Award-Winning Site Selection
Award-Winning Site Selection

The AEP economic development team ranks among Site Selection Magazine’s Top Utilities again in 2021. Learn more


Site marketing is no doubt a difficult task. With hundreds of companies aiming to effectively market thousands of sites, it may feel impossible to rise up and stand out among the clutter.

We have completed certification of nearly 30 industrial, food & beverage, and data center sites across our service territory. That, coupled with the fact that several state served by AEP also have certification programs, has led us to want to share with our community economic development allies two great ways to help you stand out and escape the sea of site marketing sameness.

Create Community Profiles

You’re not just selling the land or a building; you are selling the experience. Companies need to feel assured that the site in which they are investing is in an area that best suits their business and employees. By creating a community profile, you are painting a picture of what living and working there may be like. Ultimately it assists companies in determining if the area is the right fit for them.

The community profile should include information such as facts about the area’s population, tax structure, education systems, climate, transportation networks, or any other useful facts that can provide an indication of what living and working in the area is like.

Hype Your Certified Sites

Certified sites are gold mines in the world of site marketing. Sites that are qualified or certified by an outside expert or third-party are often where companies begin their search. These “shovel-ready” sites ensure a speedy development schedule, which can be a big incentive for companies looking to get their facilities up and running in a short time period.

According to McCallum Sweeney Consulting, one of the consultants we utilize for site certification services, “Companies are looking for sites that are ready to develop and relatively “risk free.” Therefore, the location decision process demands available sites that are ready for development.”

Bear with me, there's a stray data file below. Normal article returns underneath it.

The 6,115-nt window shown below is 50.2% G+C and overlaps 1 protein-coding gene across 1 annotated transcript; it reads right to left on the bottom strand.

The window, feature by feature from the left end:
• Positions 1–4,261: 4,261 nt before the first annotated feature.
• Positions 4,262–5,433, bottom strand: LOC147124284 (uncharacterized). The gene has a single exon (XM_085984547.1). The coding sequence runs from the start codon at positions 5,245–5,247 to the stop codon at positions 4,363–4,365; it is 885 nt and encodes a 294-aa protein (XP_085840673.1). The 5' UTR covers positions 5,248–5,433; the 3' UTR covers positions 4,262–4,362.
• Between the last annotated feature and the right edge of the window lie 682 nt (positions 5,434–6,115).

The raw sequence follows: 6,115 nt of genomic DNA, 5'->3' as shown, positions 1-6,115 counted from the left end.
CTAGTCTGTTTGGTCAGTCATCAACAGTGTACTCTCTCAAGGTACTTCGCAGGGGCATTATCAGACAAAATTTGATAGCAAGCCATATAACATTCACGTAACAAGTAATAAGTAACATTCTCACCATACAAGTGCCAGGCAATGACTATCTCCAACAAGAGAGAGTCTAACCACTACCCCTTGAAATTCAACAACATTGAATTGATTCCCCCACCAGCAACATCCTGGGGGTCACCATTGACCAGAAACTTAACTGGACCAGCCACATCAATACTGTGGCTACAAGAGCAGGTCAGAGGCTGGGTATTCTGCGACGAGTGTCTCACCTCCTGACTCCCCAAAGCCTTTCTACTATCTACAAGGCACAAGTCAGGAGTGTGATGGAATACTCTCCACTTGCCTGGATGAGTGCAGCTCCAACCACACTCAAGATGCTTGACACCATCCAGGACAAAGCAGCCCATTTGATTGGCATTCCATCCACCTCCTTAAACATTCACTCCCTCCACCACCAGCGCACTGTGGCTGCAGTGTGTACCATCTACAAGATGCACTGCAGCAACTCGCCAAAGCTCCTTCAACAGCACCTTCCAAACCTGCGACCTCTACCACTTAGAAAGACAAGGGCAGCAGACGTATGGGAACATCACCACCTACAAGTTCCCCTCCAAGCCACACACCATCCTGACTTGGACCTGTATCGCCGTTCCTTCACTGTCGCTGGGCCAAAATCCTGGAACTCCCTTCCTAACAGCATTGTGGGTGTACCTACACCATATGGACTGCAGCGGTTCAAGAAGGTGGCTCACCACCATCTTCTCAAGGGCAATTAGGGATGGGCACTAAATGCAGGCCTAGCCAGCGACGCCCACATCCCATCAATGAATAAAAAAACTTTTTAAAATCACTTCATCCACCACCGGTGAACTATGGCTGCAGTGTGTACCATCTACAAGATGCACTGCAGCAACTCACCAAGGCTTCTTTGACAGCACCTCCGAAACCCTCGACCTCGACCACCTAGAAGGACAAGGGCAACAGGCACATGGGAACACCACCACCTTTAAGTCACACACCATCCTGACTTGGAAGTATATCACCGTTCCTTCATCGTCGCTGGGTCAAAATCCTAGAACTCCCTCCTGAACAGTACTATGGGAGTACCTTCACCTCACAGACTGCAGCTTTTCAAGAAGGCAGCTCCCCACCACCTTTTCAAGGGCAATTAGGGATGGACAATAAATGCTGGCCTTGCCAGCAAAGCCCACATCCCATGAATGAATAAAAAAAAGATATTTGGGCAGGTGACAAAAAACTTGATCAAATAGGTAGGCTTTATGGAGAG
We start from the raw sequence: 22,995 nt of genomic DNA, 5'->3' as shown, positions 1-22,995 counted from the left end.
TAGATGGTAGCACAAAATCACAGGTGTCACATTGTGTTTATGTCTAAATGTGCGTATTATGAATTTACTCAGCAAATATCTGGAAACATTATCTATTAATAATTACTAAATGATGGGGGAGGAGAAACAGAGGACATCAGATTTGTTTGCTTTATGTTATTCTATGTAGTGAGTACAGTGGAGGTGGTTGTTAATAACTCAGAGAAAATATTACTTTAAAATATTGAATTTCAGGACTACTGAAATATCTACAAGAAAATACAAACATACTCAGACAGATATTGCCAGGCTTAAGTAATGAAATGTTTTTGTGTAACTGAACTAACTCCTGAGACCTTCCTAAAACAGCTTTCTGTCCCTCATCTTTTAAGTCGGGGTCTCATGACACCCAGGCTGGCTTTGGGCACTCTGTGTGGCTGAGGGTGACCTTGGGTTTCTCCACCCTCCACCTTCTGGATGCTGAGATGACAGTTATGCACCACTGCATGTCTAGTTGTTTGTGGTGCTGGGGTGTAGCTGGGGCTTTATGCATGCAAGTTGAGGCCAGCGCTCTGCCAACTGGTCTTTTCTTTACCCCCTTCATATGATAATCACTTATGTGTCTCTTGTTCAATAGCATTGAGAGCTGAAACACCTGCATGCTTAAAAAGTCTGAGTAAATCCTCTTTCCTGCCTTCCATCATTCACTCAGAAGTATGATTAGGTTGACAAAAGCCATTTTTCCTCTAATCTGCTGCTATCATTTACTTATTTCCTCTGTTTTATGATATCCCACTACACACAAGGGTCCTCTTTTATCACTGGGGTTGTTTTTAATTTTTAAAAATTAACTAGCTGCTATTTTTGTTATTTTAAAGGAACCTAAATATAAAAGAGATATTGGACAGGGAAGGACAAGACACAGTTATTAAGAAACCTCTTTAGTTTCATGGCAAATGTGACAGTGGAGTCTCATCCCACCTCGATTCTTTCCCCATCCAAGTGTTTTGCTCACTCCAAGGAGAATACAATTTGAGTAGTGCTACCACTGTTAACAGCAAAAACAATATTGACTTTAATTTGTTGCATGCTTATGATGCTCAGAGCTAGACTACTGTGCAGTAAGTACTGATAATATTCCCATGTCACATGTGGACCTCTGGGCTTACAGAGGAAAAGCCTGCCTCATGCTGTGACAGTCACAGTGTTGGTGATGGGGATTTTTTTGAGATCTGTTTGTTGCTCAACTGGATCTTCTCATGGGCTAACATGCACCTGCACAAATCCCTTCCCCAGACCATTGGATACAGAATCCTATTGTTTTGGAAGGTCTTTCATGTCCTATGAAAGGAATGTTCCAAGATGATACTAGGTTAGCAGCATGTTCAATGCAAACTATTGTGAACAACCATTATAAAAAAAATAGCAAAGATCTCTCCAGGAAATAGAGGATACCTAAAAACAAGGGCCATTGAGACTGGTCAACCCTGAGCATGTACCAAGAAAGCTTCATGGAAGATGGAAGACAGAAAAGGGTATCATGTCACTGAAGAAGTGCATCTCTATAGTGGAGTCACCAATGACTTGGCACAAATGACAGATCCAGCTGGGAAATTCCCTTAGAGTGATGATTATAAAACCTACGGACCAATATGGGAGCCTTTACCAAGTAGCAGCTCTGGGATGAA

If you can’t complete a full certification, consider conducting some of the most time-intensive parts of a certification such as, phase one environmental site assessment, wetlands delineation and historical and archeological analysis. This due diligence will allow you to understand any preparedness issues, increase the site’s marketability, and, most importantly, will significantly reduce time and risk for your prospect.

From there, focus on promotion. Research the potential target industries for your sites. Create targeted lists of companies within those industries who are growing or expanding. Learn the industry events they attend and the media they read. Develop campaigns and outreach efforts to effectively communicate the value of your community and site to those businesses. Consider a multi-channel approach of print, digital, and earned media, as well as face-to-face interaction.

If you need assistance with marketing a certified site, let us know. You can use our Research Services Guide as a reference for community, site and lead generation research assistance and other services we can provide.

  • Community Development